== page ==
Top Stories

October 21, 2021


Document leak reveals nations lobbying to change key climate report

A huge leak of documents seen by BBC News shows how countries are trying to change a crucial scientific report on how to tackle climate change ahead of COP26 climate summit at the end of the month. The leak reveals Saudi Arabia, Japan and Australia are among countries asking the UN IPCC to play down the need to move rapidly away from fossil fuels, and some wealthy nations are questioning paying more to poorer states to move to greener technologies. Additionally, Brazil and Argentina, two of the biggest producers of beef products and animal feed crops in the world, argue strongly against evidence in the draft report that reducing meat consumption is necessary to cut greenhouse gas emissions. The leaked documents consist of over 32,000 submissions made by governments, companies and other interested parties to the team of scientists compiling the UN report designed to bring together the best scientific evidence on how to tackle climate change. (BBC News)


Stora Enso aims for net positive biodiversity & climate impact

Forest products company Stora Enso announced a significant acceleration of its sustainability ambitions with a new overall goal to become a net-positive contributor to enhance biodiversity. The company committed to achieving a net-positive impact on biodiversity on the species, habitat and landscape levels in its own forests and plantations by 2050 through active biodiversity management. Other targets include aims to offer 100% regenerative products and solutions by 2050, and 2030 carbon reduction targets for reducing Scope 1, 2 and 3 greenhouse gas emissions by 50% from a 2019 baseline, which have been approved by the Science Based Targets initiative (SBTi). (ESG Today)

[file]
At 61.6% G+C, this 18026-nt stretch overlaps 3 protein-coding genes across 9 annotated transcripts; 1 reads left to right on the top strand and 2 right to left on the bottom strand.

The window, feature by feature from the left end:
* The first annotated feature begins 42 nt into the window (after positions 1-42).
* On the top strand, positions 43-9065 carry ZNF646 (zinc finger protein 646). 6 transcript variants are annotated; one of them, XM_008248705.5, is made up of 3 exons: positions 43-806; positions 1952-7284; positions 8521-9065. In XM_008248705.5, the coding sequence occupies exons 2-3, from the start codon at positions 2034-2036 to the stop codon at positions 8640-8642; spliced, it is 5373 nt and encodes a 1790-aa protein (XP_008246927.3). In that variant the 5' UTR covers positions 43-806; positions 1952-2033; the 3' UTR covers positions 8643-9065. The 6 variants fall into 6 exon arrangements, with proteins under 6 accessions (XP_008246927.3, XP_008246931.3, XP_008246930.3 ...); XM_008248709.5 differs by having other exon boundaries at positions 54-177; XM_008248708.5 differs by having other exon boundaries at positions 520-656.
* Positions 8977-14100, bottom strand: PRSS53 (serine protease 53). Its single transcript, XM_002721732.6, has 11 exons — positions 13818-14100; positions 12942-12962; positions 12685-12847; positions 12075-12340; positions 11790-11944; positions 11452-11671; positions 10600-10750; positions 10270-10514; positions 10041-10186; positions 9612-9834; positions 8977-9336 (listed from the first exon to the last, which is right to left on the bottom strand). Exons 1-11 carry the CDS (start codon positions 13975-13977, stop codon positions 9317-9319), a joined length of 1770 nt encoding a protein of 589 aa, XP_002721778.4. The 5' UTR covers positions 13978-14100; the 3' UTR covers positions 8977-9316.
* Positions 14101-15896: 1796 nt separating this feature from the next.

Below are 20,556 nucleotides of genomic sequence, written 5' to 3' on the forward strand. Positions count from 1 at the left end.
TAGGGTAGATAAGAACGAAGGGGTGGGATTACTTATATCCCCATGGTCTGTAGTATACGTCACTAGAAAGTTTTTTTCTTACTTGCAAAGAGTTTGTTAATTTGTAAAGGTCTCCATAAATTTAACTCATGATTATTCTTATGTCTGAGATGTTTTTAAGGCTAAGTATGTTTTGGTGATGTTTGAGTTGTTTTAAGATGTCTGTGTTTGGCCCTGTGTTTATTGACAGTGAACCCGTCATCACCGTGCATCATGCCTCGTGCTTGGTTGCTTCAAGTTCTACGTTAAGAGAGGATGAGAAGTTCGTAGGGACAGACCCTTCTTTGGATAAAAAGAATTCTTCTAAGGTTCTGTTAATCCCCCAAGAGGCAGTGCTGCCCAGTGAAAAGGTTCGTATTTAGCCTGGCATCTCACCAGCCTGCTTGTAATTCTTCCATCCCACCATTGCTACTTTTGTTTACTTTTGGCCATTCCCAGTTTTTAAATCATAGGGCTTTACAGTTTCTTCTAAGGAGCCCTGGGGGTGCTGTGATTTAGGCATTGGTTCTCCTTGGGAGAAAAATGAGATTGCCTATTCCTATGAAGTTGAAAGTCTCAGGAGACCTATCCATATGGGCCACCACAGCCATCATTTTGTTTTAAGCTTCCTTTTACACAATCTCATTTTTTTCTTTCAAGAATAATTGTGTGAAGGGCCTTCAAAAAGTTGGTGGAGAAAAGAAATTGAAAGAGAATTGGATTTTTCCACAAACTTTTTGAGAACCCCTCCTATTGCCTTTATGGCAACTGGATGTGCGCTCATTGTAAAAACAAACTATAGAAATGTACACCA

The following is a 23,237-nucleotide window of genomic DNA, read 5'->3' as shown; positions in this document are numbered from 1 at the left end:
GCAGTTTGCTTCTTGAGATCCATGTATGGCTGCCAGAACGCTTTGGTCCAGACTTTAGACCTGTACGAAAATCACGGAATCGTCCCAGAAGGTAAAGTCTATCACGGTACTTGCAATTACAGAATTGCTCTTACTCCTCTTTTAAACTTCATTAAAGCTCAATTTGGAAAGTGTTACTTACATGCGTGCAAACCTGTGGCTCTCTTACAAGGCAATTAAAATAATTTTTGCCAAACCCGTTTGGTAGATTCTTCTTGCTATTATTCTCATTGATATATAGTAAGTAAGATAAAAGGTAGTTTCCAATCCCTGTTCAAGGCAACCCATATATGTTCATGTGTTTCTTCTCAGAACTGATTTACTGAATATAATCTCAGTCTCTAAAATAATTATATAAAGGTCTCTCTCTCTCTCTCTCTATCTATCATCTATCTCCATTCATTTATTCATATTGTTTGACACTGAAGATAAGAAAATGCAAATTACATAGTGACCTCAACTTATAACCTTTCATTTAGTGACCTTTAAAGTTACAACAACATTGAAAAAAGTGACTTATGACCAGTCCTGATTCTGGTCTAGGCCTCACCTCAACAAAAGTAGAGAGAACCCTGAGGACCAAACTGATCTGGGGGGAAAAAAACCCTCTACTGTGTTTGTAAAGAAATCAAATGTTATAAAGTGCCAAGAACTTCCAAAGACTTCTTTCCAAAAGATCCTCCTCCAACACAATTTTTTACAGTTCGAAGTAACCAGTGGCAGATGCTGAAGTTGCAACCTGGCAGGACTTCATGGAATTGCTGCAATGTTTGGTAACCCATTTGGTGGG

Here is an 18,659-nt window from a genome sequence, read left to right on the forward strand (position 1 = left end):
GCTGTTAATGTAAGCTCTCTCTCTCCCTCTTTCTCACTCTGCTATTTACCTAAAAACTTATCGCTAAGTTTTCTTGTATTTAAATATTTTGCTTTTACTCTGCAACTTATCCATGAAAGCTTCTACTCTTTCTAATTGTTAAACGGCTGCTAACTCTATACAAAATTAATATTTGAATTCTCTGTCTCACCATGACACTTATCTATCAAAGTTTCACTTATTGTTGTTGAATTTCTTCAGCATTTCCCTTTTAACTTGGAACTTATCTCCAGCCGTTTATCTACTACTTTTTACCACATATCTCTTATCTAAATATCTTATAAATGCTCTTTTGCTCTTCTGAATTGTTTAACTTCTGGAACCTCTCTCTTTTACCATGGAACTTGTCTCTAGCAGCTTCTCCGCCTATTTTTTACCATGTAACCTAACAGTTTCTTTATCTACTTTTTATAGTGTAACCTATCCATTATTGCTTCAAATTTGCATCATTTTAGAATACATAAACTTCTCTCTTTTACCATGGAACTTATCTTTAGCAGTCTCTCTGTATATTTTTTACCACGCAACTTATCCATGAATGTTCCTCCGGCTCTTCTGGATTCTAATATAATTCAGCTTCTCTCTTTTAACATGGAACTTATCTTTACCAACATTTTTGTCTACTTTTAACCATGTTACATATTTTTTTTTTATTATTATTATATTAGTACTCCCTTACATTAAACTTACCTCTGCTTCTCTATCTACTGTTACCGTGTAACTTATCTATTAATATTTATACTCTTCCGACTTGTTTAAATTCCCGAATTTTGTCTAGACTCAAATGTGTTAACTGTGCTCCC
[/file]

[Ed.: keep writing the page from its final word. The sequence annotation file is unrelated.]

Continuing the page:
Allianz, Calpers to cut portfolio emissions by up to 30% by 2025

By 2025, twenty-nine of the world's biggest pension funds and investment firms, including Allianz SE and the $487 billion California Public Employees' Retirement System, intend to have cut the emissions of their portfolio holdings by 25% – 30%. The targets, which cover publicly traded equities, corporate bonds and real estate portfolios, were announced by the United Nations-convened Net-Zero Asset Owner Alliance. The emissions reduction targets only cover direct emissions and those produced from energy sources that the company buys, so-called Scope 1 and Scope 2 emissions. The Alliance's members should track Scope 3 emissions, but they aren't required to set targets until the data become more reliable. Alliance members also are required to report on the amount of financing they have provided to "climate solutions." (Bloomberg*)


Global heating ‘may lead to a global epidemic of kidney disease’

Chronic kidney disease linked to heat stress could become a major health epidemic for millions of workers around the world as global temperatures increase over coming decades, warn doctors. Epidemics of chronic kidney disease of uncertain cause (CKDu) have already emerged primarily in hot, rural regions of countries such as El Salvador and Nicaragua, where abnormally high numbers of agricultural workers have begun dying from irreversible kidney failure. CKDu has also started to be recorded as affecting large numbers of people doing heavy manual labour in hot temperatures in other parts of Central America as well as North America, South America, the Middle East, Africa and India. There is emerging consensus that CKDu should be recognised as a heat stress-related injury, with doctors calling for urgent research into the link. (The Guardian)


Facebook fined by UK competition watchdog for ‘deliberate’ breach

Tech and social media giant Facebook has been fined £50.5 million for breaching an order imposed by the UK competition regulator, which is probing its takeover of gif-sharing platform Giphy. The order is designed to ensure companies continue to compete as they would in the absence of a merger and it prevents them from integrating further. Facebook is legally required to provide the Competition and Markets Authority (CMA) with regular updates to show that it is complying with the order but the CMA said Facebook “significantly limited the scope of those updates” despite repeated warnings. The regulator added it “consciously” refused to report all the required information,  suggesting that Facebook’s failure to comply was “deliberate,” noting that the company was given multiple warnings. (CNBC)


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